Worlds Collide

I’ve spent the better part of the past week watching the entirety of the Marvel Film Universe. I didn’t watch the movies in order, by any means. But I did watch, Iron Man, The Incredible Hulk, Iron Man 2, Thor, Captain Ameria: The First Avenger and of course, The Avengers. 

We're so close!

We’re so close!

With Iron Man 3 hitting theaters on Friday, and Movie Season officially kicking off. (I consider whatever Marvel release comes out in May to be the opening of Movie Season) I know there’s going to be a lot of comparisons to, well, everything, but I’m betting the thing it gets compared to the most is The Dark Knight Rises. And honestly, while the comparison is apt, it’s faulty at the same time.

My Broadway training kicks in sometimes and I see things through that lens, no matter what I’m actually looking at. So as I drove home from the train station yesterday I started thinking about Broadway shows, and how they’re all considered the same genre and yet there can be an ocean between them and how they work, and what they do.

I feel like comic book movies kind of do the same thing.

And when it comes to Christopher Nolan’s Dark Knight Trilogy VS The Marvel Cinematic Universe, it’s like comparing Stephen Sondheim to Andrew Lloyd Weber.

Sondheim’s musicals are complicated and deep and hard to follow and ambitious. They hit points that you didn’t know musicals could hit, and when he wrote Follies and Company in the late 60’s and early 70’s, the game was changed completely. Musicals weren’t allowed to just entertain anymore, at least not the good ones. It’s the same thing that happened after The Dark Knight came out. It was brilliant and special, and completely changed the game. People were paying attention to these movies. They mattered in a different way.

But Iron Man and the other Marvel movies were important too. Just like when Weber wrote Jesus Christ Superstar and suddenly there were even more new rules. Yes, shows could say something and be important and profound, but that didn’t mean that they had to be completely idiosyncratic and tough to access. They can be fun, and poppy and still say something, just maybe not something quite so profound or universal. Also, they can be spectacular and Cats can sing and dance in the moonlight, and people on roller skates can be trains, and ambiguously fascist dictator’s wives can be heroines, and everyone will love it. That’s what Iron Man and the other Marvel movies did.  I mean, not exactly, but they showed us that people will watch a rich guy in a super suit, or a giant green rage monster, or a Norse god, or an American hero throwback or all at once and absolutely love it! (In this example, Superman is Rodger’s and Hammerstein, totally important and revolutionary, but in hindsight, kind of corny. Tim Burton’s Batman, Kander and Ebb, everyone knows that it’s great, but no one really gets it, X-Men is Cole Porter, because I love Cole Porter and I love X-Men)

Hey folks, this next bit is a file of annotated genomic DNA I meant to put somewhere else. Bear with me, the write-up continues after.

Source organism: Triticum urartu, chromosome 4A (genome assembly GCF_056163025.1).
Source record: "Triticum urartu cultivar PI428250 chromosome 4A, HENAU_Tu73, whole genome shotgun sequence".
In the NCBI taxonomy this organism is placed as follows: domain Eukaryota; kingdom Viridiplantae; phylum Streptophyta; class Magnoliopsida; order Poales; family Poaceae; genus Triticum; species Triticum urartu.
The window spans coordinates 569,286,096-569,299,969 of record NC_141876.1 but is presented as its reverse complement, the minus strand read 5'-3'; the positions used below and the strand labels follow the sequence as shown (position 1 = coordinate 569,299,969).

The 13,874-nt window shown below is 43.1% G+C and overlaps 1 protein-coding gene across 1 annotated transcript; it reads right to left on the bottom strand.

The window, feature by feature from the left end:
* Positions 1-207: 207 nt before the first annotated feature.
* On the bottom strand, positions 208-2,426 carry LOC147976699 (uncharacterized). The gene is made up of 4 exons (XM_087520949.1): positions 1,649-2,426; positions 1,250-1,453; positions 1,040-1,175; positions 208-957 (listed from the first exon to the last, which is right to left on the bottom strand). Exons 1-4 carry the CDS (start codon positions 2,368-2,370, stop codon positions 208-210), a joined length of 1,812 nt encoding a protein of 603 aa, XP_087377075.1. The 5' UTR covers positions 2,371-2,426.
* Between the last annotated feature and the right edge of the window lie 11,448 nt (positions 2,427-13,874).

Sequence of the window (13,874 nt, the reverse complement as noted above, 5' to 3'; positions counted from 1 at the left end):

Also, it's kind of the gayest...

Also, it’s kind of the gayest…

Anyway, the point I’m making is the one isn’t better or worse. They’re different and are going for different things and yet to someone who isn’t passionate about Broadway musicals, The Phantom of The Opera and Sunday in The Park With George are considered the same genre. So it is with The Dark Knight Trilogy and The Marvel Cinematic Universe. They’re technically the same genre, but they’re not trying to do the same thing, they’re just grouped together because the world at large doesn’t understand that there’s something different!